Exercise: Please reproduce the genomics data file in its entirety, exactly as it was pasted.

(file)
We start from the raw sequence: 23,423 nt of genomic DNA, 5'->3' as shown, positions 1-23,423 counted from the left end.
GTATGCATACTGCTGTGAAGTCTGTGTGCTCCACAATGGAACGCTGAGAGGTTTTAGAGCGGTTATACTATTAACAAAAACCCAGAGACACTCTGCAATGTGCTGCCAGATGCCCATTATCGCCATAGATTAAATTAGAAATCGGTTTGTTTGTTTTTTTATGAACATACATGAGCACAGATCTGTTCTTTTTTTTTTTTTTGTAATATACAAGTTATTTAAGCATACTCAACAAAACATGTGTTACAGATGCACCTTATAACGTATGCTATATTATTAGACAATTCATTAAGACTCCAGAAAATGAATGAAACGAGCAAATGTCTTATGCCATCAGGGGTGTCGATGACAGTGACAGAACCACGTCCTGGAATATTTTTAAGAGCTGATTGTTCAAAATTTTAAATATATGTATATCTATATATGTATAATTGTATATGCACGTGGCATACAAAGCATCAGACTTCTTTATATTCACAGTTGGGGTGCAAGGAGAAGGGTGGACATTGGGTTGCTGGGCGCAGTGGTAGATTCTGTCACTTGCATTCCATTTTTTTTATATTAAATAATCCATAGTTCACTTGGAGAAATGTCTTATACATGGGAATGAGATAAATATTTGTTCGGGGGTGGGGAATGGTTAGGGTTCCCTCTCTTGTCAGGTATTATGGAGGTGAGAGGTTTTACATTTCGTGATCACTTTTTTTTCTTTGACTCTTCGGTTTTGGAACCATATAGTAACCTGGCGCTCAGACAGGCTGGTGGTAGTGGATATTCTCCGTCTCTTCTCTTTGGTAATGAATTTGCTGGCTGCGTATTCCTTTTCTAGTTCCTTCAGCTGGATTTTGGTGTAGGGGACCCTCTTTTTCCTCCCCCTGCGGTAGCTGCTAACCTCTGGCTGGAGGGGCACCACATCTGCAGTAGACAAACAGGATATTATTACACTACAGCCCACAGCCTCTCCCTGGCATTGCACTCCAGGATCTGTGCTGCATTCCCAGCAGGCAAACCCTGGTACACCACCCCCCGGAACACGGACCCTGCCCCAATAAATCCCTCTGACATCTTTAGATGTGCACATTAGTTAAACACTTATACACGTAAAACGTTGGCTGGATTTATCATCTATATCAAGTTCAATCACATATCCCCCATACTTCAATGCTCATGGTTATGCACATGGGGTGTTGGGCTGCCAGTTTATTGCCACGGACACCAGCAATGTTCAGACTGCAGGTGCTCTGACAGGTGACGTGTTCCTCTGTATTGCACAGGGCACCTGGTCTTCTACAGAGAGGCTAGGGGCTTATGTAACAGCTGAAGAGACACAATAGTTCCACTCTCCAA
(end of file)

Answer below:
We start from the raw sequence: 23,423 nt of genomic DNA, 5'->3' as shown, positions 1-23,423 counted from the left end.
GTATGCATACTGCTGTGAAGTCTGTGTGCTCCACAATGGAACGCTGAGAGGTTTTAGAGCGGTTATACTATTAACAAAAACCCAGAGACACTCTGCAATGTGCTGCCAGATGCCCATTATCGCCATAGATTAAATTAGAAATCGGTTTGTTTGTTTTTTTATGAACATACATGAGCACAGATCTGTTCTTTTTTTTTTTTTTGTAATATACAAGTTATTTAAGCATACTCAACAAAACATGTGTTACAGATGCACCTTATAACGTATGCTATATTATTAGACAATTCATTAAGACTCCAGAAAATGAATGAAACGAGCAAATGTCTTATGCCATCAGGGGTGTCGATGACAGTGACAGAACCACGTCCTGGAATATTTTTAAGAGCTGATTGTTCAAAATTTTAAATATATGTATATCTATATATGTATAATTGTATATGCACGTGGCATACAAAGCATCAGACTTCTTTATATTCACAGTTGGGGTGCAAGGAGAAGGGTGGACATTGGGTTGCTGGGCGCAGTGGTAGATTCTGTCACTTGCATTCCATTTTTTTTATATTAAATAATCCATAGTTCACTTGGAGAAATGTCTTATACATGGGAATGAGATAAATATTTGTTCGGGGGTGGGGAATGGTTAGGGTTCCCTCTCTTGTCAGGTATTATGGAGGTGAGAGGTTTTACATTTCGTGATCACTTTTTTTTCTTTGACTCTTCGGTTTTGGAACCATATAGTAACCTGGCGCTCAGACAGGCTGGTGGTAGTGGATATTCTCCGTCTCTTCTCTTTGGTAATGAATTTGCTGGCTGCGTATTCCTTTTCTAGTTCCTTCAGCTGGATTTTGGTGTAGGGGACCCTCTTTTTCCTCCCCCTGCGGTAGCTGCTAACCTCTGGCTGGAGGGGCACCACATCTGCAGTAGACAAACAGGATATTATTACACTACAGCCCACAGCCTCTCCCTGGCATTGCACTCCAGGATCTGTGCTGCATTCCCAGCAGGCAAACCCTGGTACACCACCCCCCGGAACACGGACCCTGCCCCAATAAATCCCTCTGACATCTTTAGATGTGCACATTAGTTAAACACTTATACACGTAAAACGTTGGCTGGATTTATCATCTATATCAAGTTCAATCACATATCCCCCATACTTCAATGCTCATGGTTATGCACATGGGGTGTTGGGCTGCCAGTTTATTGCCACGGACACCAGCAATGTTCAGACTGCAGGTGCTCTGACAGGTGACGTGTTCCTCTGTATTGCACAGGGCACCTGGTCTTCTACAGAGAGGCTAGGGGCTTATGTAACAGCTGAAGAGACACAATAGTTCCACTCTCCAA